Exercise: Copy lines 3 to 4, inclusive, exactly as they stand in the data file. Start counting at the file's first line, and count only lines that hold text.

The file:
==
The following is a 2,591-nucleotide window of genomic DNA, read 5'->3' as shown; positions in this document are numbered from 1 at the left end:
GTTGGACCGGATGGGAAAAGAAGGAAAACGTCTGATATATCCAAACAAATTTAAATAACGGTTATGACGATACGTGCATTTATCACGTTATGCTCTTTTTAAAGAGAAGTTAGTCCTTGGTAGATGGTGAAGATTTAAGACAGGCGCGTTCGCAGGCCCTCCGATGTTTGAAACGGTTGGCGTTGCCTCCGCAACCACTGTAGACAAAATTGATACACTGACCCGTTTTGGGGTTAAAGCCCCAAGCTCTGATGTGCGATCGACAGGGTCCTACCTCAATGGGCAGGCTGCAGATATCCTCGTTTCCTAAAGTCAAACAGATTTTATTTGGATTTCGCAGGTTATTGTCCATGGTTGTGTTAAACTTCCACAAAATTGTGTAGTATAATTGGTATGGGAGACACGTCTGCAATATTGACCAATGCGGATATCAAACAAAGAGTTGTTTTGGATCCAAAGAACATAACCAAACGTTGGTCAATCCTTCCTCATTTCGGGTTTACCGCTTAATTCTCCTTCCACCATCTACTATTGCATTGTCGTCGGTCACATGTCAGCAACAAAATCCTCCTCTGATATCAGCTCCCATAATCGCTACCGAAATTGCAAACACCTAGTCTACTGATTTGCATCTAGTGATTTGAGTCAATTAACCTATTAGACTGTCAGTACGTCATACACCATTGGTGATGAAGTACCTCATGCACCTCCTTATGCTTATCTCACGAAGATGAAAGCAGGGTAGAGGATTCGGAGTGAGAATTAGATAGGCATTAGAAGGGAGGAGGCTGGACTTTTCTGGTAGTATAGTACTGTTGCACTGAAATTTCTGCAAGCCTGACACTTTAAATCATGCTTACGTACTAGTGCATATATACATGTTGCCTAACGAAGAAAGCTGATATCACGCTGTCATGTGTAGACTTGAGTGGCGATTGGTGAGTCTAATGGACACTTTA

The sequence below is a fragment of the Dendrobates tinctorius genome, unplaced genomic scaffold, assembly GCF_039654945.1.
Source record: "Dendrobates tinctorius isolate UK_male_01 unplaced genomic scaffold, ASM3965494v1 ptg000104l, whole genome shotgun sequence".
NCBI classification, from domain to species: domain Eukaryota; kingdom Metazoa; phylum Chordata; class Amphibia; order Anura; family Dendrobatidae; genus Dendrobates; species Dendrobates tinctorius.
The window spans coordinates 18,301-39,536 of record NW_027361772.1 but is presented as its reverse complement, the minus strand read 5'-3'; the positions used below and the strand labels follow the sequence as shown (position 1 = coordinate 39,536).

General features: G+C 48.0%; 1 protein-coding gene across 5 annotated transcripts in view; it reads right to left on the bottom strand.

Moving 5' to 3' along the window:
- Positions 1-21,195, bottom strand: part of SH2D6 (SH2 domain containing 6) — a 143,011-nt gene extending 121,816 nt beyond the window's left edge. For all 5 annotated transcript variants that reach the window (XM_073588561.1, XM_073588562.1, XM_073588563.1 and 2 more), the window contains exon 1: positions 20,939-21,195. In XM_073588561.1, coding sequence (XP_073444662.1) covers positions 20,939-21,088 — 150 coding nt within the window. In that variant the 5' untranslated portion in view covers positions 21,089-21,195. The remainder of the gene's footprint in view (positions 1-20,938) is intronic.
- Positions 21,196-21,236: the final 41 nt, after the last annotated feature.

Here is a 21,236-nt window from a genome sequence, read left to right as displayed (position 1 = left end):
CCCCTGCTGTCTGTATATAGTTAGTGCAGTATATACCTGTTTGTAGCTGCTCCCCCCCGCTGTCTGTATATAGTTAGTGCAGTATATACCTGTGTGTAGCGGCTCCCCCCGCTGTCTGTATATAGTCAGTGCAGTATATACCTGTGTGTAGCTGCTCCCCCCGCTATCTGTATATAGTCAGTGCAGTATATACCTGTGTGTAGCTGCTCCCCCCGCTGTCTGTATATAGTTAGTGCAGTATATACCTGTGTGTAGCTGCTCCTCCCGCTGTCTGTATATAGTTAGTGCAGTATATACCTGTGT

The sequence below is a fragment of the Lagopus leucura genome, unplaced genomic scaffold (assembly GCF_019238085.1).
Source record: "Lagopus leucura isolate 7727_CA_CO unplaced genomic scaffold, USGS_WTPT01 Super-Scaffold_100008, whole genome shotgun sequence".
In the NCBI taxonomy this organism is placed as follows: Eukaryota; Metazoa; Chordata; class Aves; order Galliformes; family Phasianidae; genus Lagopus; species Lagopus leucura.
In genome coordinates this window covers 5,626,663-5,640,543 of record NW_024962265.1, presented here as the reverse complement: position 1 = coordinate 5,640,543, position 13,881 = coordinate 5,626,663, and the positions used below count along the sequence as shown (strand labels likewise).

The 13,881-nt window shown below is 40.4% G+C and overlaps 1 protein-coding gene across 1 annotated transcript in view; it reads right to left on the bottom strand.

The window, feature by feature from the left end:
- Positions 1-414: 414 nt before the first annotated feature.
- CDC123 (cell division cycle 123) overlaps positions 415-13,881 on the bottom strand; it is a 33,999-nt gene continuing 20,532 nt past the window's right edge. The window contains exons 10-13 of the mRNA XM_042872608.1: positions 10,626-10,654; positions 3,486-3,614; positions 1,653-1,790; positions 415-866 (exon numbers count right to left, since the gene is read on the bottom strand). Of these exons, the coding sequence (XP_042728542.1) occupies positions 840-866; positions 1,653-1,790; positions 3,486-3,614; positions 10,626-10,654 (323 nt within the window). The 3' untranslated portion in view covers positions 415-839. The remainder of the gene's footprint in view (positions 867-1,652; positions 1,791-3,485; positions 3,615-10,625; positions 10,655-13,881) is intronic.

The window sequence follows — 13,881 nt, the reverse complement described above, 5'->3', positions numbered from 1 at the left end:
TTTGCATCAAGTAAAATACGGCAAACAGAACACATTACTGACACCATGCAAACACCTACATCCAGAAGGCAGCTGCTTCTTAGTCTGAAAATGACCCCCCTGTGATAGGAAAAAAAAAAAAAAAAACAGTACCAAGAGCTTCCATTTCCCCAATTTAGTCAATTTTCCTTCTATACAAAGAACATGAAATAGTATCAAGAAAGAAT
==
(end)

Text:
The sequence below is a fragment of the Dendrobates tinctorius genome, unplaced genomic scaffold, assembly GCF_039654945.1.
Source record: "Dendrobates tinctorius isolate UK_male_01 unplaced genomic scaffold, ASM3965494v1 ptg000104l, whole genome shotgun sequence".